9. Beta phase generally begins when the software is feature complete but likely to contain a number of known or unknown bugs
    It will require minimum 2 years for Sansar to arrive anywhere near the beginning of a beta stage and another 2 for it to be done with.
    Beta phase generally begins when the software is feature complete but likely to contain a number of known or unknown bugs
    It will require minimum 2 years for Sansar to arrive anywhere near the beginning of a beta stage and another 2 for it to be done with.


    1. The idea that this is “beta software” is an assumption drawn from the use of “beta” in the public opening of the platform (“Creator Beta”). However, as I’ve noted elsewhere, this is perhaps an incorrect assumption: “beta” in this case does not refer to the platform’s status, but rather to the fact that this is the “second phase” of the Lab working with creators to primarily build-out the functions and capabilities the latter might wish to see in Sansar (the “first phase” having been the closed Creator Preview. This is pretty much what Pete Linden indicated when Bjorn and Widely were discussing Sansar’s development, and which I summarised at the start of this article.

      It’s a shame the Lab didn’t opt for a term that would be less prone to misinterpretation, Say, “Open Creator Preview” in place of “Creator Beta”, as it would have likely led to to lot less in the way of confusion in the use of words.


  10. Beta phase angle generally begins when the package is characteristic consummate but likely to turn back a phone number of known or unidentified bugs
    It will require minimum 2 years for Sansar to come anywhere near the source of a beta phase and another 2 for it to be done with.
    Beta phase angle generally begins when the package is characteristic consummate but likely to turn back a phone number of known or unidentified bugs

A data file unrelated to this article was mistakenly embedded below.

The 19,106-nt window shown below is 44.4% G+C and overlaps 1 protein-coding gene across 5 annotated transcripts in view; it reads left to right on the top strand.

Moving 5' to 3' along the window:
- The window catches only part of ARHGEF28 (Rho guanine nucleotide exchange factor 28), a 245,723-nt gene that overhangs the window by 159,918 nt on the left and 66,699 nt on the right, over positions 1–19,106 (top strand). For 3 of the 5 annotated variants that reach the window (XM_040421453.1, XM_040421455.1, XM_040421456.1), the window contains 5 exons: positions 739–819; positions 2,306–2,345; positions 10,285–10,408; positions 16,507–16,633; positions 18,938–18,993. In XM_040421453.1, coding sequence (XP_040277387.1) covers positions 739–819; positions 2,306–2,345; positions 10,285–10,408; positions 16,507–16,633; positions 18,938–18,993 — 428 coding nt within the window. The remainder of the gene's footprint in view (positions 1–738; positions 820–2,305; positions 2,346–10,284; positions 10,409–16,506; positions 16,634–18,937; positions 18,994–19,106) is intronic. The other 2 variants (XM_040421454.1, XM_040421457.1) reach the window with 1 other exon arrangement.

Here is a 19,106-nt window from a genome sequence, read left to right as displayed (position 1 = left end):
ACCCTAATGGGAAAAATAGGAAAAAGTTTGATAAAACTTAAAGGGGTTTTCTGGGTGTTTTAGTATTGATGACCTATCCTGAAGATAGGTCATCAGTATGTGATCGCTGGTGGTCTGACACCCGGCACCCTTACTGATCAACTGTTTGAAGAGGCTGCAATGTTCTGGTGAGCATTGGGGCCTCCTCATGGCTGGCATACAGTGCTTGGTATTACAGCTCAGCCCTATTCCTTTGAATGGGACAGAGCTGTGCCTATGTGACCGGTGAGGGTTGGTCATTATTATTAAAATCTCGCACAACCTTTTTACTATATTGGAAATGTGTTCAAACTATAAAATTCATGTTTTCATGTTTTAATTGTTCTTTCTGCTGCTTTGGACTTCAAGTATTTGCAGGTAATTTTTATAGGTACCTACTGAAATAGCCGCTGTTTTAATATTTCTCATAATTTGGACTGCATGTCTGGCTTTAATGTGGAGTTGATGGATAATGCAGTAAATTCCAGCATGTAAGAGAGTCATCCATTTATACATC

It will require minimum 2 years for Sansar to come anywhere near the source of a beta phase and another 2 for it to be done with.


    1. Again, “Creator Beta” should not be confused with “beta software”. There is more that one use for the term “beta” – and in this case, it seems the Lab intended it to mean “the second part of their focus on developing and expanding capabilities within the platform specifically aimed an creators and which follows on from the “Creator Preview”. It’s not a reference to the overall state of the software (alpha, beta or otherwise).

      As it is, the Lab have always maintained that the will be perhaps 2-3 years before the platform reaches a well-rounded state in terms of capabilities.

      Hence why I feel the problem isn’t with the “beta” label attached to this phase of LL’s focus of things (as confusing as it is), but simply that they could have continued this aspect of the work work (focusing on adding / refining tools for experience and content creators) without having a public launch. And the confusion over the use of “beta”, as well as some of the feedback seen within audiences who are particularly comfortable with using virtual world platforms, would seem to confirm this.


  11. ok personally … most of SL is about buying stuff … the love of mesh and the high quality looks .. the love of being unique by buying even expensive stuff like a 25$ head …. i cudn’t get that while i was in SL (coz this stupid country doesn’t have Paypal) … and am presuming same gonna be in Sansar .. so why shud i visit it ?… i aint gonna waste another couple of years stuck in the “Basic looks”